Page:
Formal Writing Ability

Finally, you need to know how to communicate with other people verbally and in formal writing (sorry, facebooking and texting works only with your friends, not in the professional world and the larger society). You may be the smartest person in the world but if you cannot articulate your ideas in a logical, convincing way (using evidence), no one beyond your parents and closest friends will think so and your ideas won't be known beyond them. A critical (essential) part of science is communicating your results in professional journals, conferences, and sometimes to the general public, who directly or indirectly pay your salary through their taxes. Being able to write well in a formal manner to those who do not know you is essential to your success in a research or teaching job (and getting paid).

Where Do They Work?

A majority of astronomers work in colleges and universities. Usually, that means teaching as well as working on a favorite research project. About a third of the astronomers work for the government or government-supported institutions (e.g., NASA, National Optical Astronomy Observatories, National Radio Astronomy Observatories, U.S. Naval Observatory, Space Telescope Science Institute, etc.). Another ten percent (or so) work in business and private industry either on space-related projects or other areas where an analytical person with great problem-solving skills is needed. The remainder work in science centers, planetariums, and other (informal) education & public outreach (EPO) efforts.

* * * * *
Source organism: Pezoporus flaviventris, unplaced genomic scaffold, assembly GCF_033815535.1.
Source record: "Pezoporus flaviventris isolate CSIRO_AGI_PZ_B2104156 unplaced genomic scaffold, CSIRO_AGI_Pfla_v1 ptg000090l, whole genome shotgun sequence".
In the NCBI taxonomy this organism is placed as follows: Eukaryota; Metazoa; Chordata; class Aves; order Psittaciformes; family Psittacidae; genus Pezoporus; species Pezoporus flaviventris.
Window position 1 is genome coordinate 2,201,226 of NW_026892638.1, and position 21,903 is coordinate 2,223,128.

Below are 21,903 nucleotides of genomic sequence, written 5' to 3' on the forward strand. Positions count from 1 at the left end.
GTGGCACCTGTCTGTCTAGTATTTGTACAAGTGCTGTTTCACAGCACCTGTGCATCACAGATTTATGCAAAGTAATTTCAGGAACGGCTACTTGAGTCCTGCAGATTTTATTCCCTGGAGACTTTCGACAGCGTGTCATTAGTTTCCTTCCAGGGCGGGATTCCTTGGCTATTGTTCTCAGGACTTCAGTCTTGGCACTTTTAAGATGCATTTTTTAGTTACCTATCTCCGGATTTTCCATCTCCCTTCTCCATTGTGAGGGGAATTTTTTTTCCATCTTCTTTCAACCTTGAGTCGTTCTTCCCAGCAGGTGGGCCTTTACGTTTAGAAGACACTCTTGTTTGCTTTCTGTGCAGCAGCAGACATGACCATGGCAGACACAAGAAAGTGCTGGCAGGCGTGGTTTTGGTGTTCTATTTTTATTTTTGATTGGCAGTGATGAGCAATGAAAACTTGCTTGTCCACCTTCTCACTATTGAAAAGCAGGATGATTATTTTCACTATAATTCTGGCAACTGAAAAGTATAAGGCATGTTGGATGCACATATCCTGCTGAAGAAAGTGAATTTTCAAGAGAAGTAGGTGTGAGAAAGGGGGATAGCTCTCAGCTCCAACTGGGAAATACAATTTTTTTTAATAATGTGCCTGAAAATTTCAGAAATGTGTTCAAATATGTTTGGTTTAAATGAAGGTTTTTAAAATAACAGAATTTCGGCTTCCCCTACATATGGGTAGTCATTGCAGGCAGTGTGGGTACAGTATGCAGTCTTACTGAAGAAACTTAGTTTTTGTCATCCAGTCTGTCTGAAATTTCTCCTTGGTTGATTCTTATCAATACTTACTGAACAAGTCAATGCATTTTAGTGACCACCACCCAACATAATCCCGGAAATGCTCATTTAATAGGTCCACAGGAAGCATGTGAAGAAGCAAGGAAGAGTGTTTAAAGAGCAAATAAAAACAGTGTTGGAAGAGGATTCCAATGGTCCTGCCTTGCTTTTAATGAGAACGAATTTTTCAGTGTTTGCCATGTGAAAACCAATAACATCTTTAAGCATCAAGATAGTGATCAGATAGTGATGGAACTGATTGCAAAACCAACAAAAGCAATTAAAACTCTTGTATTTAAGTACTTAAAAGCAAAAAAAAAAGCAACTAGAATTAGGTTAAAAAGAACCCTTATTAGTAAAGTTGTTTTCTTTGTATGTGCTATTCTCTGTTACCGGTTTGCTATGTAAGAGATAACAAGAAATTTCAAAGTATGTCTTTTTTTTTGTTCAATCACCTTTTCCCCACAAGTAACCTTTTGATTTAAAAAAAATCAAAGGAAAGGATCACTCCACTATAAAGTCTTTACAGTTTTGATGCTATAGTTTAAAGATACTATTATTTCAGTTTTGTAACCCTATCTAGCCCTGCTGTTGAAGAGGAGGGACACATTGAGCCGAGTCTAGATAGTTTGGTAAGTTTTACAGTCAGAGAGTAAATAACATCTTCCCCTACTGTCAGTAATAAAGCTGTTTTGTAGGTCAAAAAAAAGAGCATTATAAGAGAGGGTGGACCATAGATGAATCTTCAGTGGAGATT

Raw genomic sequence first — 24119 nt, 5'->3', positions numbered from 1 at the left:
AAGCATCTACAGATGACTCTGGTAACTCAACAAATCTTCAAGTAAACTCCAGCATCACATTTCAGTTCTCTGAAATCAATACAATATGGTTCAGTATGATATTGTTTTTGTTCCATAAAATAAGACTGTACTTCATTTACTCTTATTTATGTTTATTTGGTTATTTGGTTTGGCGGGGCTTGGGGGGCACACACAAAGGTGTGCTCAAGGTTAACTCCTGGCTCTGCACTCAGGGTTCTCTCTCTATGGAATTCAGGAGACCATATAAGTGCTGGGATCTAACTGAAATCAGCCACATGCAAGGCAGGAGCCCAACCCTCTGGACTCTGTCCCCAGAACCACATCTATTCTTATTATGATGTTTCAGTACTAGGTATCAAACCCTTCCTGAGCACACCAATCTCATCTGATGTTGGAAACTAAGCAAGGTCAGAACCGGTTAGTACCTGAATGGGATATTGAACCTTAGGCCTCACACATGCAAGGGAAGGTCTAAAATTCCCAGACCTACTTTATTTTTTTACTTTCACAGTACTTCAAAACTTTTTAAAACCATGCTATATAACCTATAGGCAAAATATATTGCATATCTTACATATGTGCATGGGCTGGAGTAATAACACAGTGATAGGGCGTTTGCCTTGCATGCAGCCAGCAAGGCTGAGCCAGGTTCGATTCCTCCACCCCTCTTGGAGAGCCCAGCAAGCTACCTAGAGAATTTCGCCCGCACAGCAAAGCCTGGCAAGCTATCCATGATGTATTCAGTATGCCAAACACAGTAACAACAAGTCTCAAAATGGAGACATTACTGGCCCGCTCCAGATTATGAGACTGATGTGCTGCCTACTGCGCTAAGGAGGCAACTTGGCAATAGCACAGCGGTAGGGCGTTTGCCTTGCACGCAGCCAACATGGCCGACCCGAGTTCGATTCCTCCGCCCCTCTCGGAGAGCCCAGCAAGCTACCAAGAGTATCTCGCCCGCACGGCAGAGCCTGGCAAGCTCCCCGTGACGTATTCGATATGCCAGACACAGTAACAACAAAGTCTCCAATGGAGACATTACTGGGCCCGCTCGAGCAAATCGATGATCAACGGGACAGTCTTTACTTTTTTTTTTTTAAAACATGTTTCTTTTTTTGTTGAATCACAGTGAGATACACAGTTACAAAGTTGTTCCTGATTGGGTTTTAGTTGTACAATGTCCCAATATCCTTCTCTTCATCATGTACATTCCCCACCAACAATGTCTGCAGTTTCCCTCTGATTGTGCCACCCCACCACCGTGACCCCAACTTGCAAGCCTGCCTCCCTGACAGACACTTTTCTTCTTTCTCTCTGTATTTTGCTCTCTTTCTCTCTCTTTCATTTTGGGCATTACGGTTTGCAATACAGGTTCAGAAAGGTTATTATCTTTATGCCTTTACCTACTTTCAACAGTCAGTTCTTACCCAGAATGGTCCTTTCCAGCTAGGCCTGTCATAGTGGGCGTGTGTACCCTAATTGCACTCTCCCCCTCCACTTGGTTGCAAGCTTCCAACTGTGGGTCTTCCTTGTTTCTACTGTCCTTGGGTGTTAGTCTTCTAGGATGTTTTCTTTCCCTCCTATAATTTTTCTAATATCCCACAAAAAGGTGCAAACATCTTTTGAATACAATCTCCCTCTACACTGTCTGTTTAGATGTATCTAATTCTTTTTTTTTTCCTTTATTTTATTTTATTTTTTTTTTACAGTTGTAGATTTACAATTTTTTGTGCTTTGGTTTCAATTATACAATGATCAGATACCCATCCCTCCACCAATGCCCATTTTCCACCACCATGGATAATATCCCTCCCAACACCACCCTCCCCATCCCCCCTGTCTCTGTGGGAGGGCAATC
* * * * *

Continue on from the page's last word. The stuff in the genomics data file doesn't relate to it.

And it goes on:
How Much Does an Astronomy Job Pay?

I left the money part of the job to the last because it should be the least important part of the reason why you go into astronomy as a career. While you won't be poor in an astronomy job, you probably won't get rich (monetarily) either. Your passion/love for research and/or teaching astronomy is the reason you make astronomy a career. The most recent information is from the American Institute of Physics (see their salary calculator), other data sources posted on the American Astronomical Society's Employment Statistics webpage, plus the Occupational Outlook Handbook from the Bureau of Labor Statistics. The Occupational Outlook Handbook's data for 2017 shows 80% of the salaries (back then) for astronomers ranging between $54,110 and $165,280. In May 2017 the median annual wages were $146,130 in the federal government and $73,750 in higher education institutions---see the OOH site for updated information!